3 tips to protect your credit during the summer months
Summertime—the temperature rises… and so does the spending.
With Canada’s rate of inflation rising to 4.4% in April of 2023, we’ll all be spending a lot more on goods and services this summer. But how will everybody be paying for a summer full of spending when salaries haven’t exactly been keeping up with inflation?
It seems many Canadians are finding themselves having to resort to putting purchases on credit.
In fact, according to a recent Equifax Canada report, credit card spending is higher than ever, while debt payments have decreased—not a good combination when you consider interest rates are on the rise.
With that in mind, here are 3 tips to protect you from burning up your credit during the summer months.
#1: Review your cash flow and set a summer spending limit.
The EY Future Consumer Index survey revealed that 53% of consumers are being impacted by the rising costs of good and services—and not it’s not just lower-income earners (or those on the bottom of the pay grid) feeling the pinch. This means having to shift your spending habits.
Start by determining how much of a summer vacation you’re able to afford without using credit.
While being spontaneous does make vacations more interesting, if that spontaneity comes with a bigger price tag—it can also be costly. So do your best to plan where you want to go and what you want to do in order to put a realistic budget together.
If you do plan on using credit cards, keep in mind that the Financial Consumer Agency of Canada (FCAC) suggests keeping your credit usage to no more than 35% of your credit limit (since credit utilization makes up almost a third of your overall credit score). This means that if you have a credit card with a limit of $3,500, for example, your carrying balance should be no more than $875. If you have multiple credit cards and loans, do not use more than 35% of the available credit limit for each. Continually coming close to maxing out your limit(s) could raise red flags and lower your credit score.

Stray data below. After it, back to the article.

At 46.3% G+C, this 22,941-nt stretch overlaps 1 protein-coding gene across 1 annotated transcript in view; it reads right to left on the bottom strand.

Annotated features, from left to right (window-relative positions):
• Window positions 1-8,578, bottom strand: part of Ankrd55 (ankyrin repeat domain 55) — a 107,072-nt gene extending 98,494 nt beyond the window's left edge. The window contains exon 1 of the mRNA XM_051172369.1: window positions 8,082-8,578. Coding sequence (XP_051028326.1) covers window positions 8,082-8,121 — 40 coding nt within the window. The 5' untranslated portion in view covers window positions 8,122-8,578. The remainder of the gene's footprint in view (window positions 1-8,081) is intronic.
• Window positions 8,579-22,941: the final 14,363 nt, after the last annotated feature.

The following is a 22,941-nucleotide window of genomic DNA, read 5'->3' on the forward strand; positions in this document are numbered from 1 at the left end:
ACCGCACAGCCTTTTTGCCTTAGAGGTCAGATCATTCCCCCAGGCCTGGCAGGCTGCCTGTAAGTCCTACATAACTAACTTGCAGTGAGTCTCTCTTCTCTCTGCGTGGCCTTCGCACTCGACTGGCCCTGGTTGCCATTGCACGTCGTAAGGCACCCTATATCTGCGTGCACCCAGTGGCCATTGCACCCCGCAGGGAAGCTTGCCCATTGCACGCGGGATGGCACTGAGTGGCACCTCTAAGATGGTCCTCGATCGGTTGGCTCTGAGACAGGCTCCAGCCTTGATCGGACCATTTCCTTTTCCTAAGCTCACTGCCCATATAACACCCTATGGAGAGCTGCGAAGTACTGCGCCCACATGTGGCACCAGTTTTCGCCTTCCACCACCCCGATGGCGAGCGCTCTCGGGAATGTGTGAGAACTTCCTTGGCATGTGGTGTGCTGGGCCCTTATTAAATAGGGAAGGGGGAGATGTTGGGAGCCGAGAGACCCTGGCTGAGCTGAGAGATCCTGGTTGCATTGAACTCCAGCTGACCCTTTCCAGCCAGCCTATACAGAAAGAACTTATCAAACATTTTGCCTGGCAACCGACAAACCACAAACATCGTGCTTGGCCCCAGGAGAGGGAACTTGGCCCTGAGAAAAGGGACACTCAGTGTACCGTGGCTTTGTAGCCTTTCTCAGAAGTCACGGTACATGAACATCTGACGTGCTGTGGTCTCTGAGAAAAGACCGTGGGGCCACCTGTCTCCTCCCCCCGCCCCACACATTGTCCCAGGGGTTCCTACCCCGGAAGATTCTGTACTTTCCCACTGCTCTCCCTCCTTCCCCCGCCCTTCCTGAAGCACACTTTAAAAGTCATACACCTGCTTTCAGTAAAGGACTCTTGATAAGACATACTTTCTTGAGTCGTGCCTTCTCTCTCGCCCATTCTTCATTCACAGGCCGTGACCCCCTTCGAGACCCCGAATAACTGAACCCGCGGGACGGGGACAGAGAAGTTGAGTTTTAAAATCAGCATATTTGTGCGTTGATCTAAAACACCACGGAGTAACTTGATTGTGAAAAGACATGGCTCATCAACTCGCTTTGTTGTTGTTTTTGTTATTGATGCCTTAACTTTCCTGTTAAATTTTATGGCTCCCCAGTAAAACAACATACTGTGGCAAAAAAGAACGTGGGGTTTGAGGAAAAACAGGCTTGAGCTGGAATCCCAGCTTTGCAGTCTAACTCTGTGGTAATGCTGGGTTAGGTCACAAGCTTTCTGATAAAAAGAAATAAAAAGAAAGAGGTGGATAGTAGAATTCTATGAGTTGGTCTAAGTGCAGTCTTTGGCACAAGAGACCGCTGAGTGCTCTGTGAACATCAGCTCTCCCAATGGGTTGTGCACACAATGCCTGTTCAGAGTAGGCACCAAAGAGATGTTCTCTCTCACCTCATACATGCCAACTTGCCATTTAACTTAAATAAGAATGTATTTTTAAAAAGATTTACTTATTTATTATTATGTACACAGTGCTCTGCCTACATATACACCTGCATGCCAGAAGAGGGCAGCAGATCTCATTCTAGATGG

Use our handy budget calculator to set your summer spending limit.
Tips to stretch your vacation cash even further
- Choose bookings that offer free activities
Staying in a hotel during your summer adventures? Consider booking the one that offers complimentary breakfast and free activities and amenities (if available).
- Cash in those air miles, rewards, and perks
In addition to building up your credit rating, one of the biggest benefits of putting purchases on credit is the ability to rack up loyalty points and offers with certain cards. When is the last time you reviewed your loyalty rewards? Perhaps you’ve finally racked up enough to enjoy discounted (or even free) activities, transportation, hotel stays, or meals during your trip.
#2: Take extra steps to protect your credit while on vacation.
It takes years to build up a credit score and rating, yet only seconds to have it all come crashing down. With the increased occurrence of credit fraud during the summer months, you’ll want to take a few extra precautions when making credit card purchases away from home—particularly online.
Limit the number of cards you take with you
Choose one credit card to bring with you and leave the others at home. Also, keep contact numbers on your phone in case you need to cancel a lost or stolen card. Most smartphones also enable you to load credit and other cards into apps on your phone (i.e. ‘wallet’), which you can then lock with a passcode—reducing the number of cards you need to carry, as well as the chances of losing them or having them stolen.